There was also a framed letter from the pricate secretary, Government House, Brisbane, which stated:—"The Duchess of York has read your letter with the greatest interest, and regrets that she did not have an opportunity of seeing you. The Duchess sends you her warmest regards for your welfare."

Low admitted to the police that he had been introduced to Lord Baden Powell as a lieutenant-colonel.

The Senior Subaltern

Posted by regimentalrogue at 12:01 AM EDT
Sunday, 26 June 2016

Posed as Winner of Victoria Cross (1918)
Topic: Stolen Valour

Posed as Winner of Victoria Cross (1918)

"Sergt. Boyd, V.C.," Arrested on Suspicion at Instance of Montreal Authorities
Was at Windsor Hotel
Gazette Reporter Who Interviewed Him Doubted Bonfides—Enquiries Led To Arrest at Buffalo

The Montreal Gazette, 23 March 1918

Major Phil. McKenzie, M.C., who was recently appointed assistant provost marshal here has just signalized his appointment by the arrest at Buffalo of a man who was posing as "Sergt. R.F. Boyd, V.C.," of the Princess Patricias, and who is suspected of being a fraud. "Boyd' posed at the Windsor Hotel as a hero who had won the Victoria Cross and other decorations while serving in France. He gave an interview to a military reporter of the Gazette, who doubted the man's bonafides, but did not allow his to guess the fact. Apparently the man was anxious to get a story in the Gazette for use in his career across the line, because he gave his future address, in order that copies of the paper with his interview might be forwarded to him there, giving an address at the Hotel Statler, Buffalo. This led to the arrest.

He left for the train the moment he had given the interview. He showed his medal strips and returned soldier's badge, and insisted on opening his grip to exhibit his uniform, which bore the insignia of the P.P.C.L.I., and had evidently seen hard service. In addition to this he exhibited an officer's silver wrist identification disk, engraved with his name and number, although he only claimed to be a sergeant.

Letter from Sir Sam

Finally, "Sergeant Boyd, V.C.," produced a letter purporting to be from Sir Sam Hughes warmly commending his work for the Red Cross, and recommending him for further similar work. The letter was signed, "Yours very sincerely, Sir Sam Hughes,' The Gazette reporter was an old friend of Sir Sam's, and doubted the signature, while, of course, the ex-Minister of Militia never signs himself as "Sir Sam Hughes."

Considering these things, the reporter communicated with the Provost Marshal, who finally located the man by telegraph at the Hotel Statler at Buffalo. Major McKenzie then wired a full description of the man, with evidence as to the story he had told here, to the military authorities at Toronto, and an officer from there was despatched by the first train to Buffalo, where he found "Boyd, V.C.,' still at the Hotel Statler.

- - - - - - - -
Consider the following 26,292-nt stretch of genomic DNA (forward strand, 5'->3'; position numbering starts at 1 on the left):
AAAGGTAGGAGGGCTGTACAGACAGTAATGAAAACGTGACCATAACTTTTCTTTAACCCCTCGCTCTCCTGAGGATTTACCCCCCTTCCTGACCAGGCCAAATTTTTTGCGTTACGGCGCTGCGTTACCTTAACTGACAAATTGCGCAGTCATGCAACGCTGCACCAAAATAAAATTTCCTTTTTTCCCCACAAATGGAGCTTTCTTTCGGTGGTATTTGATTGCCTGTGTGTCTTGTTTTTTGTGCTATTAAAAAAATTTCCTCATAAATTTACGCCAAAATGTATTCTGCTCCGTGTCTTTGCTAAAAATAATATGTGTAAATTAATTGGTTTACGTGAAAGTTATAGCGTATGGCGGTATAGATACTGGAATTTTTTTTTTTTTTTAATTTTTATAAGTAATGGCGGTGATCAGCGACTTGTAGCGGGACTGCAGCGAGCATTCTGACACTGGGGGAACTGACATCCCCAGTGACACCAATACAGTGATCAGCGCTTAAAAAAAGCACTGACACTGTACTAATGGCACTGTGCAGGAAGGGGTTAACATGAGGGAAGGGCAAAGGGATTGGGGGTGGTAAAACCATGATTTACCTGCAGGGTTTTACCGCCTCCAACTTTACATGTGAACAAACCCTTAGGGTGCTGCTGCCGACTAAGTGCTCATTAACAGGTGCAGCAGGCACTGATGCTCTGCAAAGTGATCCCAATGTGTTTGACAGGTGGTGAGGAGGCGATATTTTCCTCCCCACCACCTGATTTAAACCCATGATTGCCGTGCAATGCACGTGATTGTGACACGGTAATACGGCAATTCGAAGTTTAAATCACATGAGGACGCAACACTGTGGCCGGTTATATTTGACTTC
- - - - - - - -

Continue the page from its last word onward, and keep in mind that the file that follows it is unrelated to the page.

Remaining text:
Placed Under Arrest

Every assistance was given to the Canadian officer by the American authorities, and he promptly secured the arrest of "Boyd, V.C." when an examination of the prisoner's effects showed that he was still wearing the medal ribbons and his returned soldier's badge, and still had the complete sergeant's outfit in his kit with the P.P.C.L.I. badges. In the meantime the records had been searched, and the authorities found that there had been no such sergeant in the original Princess Patricias, nor had any soldier of the name he was travelling under ever won either the Victoria Cross or any of the other decorations he was sporting.

The man was brought over the border yesterday and put under arrest at Camp Niagara. His trial will take place at Toronto, in Military District No. 3.

"Sergt. Boyd, V.C.," told a graphic story here to The Gazette reporter, giving a particularly vivid account of how he saved 16 wounded men under heavy fire at Hooge, when he was finally badly wounded in the knee and shot through the left shoulder.

It was for this action that he claimed to have been awarded the Victoria Cross, and his story was somewhat borne out by a very male knee and a bullet mark on his ribs, which he insisted on showing the reporter. The "Sergeant" then gave an account of how he had been given the V.C. by the King, and how the Princess Mary had even kissed him. He declared this had occurred in France, and that he received his V.C. at the same time as Major Bishop. He also claimed to be going to the Southern States on an extended lecturing tour under the auspices of the American Red Cross. There have been instances in the States of men masquerading as heroes.

The Senior Subaltern

Posted by regimentalrogue at 12:01 AM EDT
Updated: Saturday, 25 June 2016 4:19 PM EDT